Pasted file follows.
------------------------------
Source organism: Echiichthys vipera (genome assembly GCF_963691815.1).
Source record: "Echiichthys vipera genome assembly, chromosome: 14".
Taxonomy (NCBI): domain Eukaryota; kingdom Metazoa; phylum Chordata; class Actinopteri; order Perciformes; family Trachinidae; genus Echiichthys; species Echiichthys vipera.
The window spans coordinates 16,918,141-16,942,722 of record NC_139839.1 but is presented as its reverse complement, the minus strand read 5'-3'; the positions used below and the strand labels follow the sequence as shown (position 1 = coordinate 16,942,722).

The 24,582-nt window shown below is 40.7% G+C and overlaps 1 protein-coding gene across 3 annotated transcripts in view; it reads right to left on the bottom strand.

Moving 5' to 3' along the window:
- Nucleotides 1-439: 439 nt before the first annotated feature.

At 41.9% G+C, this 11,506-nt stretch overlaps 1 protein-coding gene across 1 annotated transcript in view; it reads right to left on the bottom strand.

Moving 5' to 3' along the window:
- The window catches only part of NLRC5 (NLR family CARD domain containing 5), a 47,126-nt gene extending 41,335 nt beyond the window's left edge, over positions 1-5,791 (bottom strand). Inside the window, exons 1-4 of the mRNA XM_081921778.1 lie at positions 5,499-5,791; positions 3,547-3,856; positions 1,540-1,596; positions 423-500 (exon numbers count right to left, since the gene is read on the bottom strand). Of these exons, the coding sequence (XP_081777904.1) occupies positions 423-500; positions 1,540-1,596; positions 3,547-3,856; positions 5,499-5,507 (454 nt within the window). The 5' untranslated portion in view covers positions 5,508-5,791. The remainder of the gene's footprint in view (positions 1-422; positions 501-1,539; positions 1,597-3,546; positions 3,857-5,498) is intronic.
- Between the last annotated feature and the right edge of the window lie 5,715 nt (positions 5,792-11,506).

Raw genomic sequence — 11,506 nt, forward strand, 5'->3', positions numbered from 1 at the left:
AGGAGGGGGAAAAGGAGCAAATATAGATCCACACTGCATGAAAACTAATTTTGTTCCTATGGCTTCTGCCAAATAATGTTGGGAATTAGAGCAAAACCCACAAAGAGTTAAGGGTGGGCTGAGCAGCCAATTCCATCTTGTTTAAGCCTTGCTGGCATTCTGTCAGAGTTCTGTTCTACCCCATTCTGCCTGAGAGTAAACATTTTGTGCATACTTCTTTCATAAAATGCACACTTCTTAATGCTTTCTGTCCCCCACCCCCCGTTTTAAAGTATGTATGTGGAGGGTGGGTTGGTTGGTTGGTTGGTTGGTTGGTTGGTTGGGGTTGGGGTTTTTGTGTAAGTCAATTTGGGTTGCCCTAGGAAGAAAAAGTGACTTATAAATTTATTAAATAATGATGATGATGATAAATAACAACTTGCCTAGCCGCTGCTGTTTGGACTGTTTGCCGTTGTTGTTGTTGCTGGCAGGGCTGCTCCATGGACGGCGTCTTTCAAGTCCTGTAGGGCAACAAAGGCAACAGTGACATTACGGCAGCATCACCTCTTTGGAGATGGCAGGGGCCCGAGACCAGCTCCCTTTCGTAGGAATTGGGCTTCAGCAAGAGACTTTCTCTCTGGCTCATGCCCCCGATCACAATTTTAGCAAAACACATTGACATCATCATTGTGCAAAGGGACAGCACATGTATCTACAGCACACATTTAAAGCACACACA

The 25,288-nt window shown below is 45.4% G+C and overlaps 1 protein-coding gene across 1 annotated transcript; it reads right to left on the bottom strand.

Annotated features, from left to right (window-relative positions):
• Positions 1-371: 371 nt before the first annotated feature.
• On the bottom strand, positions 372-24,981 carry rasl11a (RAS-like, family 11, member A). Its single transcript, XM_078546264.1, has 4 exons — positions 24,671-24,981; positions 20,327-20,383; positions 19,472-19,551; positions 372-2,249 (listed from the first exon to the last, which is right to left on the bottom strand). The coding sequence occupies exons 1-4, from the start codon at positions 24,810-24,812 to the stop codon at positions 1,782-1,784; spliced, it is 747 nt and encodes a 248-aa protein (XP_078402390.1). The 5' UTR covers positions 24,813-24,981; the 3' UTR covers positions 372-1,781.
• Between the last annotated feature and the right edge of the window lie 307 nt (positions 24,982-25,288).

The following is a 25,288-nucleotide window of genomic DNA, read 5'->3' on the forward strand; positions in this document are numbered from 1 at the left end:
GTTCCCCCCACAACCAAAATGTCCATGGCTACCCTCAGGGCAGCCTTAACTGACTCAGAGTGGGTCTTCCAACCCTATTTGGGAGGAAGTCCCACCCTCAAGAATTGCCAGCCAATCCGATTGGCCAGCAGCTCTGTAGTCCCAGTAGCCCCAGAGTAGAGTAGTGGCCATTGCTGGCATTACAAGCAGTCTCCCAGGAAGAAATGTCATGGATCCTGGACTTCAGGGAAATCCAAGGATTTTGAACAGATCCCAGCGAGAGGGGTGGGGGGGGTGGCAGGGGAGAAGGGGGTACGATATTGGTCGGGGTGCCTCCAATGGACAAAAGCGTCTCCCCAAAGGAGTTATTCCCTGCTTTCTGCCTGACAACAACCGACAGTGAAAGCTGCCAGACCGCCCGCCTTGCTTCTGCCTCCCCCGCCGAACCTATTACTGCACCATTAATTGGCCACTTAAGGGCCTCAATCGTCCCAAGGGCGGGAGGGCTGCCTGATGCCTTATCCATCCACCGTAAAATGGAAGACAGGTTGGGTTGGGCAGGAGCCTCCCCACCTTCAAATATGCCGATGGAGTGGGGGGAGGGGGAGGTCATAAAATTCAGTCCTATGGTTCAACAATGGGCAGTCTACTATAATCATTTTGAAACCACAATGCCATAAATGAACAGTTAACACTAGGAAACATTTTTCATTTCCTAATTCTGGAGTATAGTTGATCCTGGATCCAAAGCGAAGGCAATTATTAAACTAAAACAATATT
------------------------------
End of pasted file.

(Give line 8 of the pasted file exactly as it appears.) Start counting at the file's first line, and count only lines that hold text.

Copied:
At 41.9% G+C, this 11,506-nt stretch overlaps 1 protein-coding gene across 1 annotated transcript in view; it reads right to left on the bottom strand.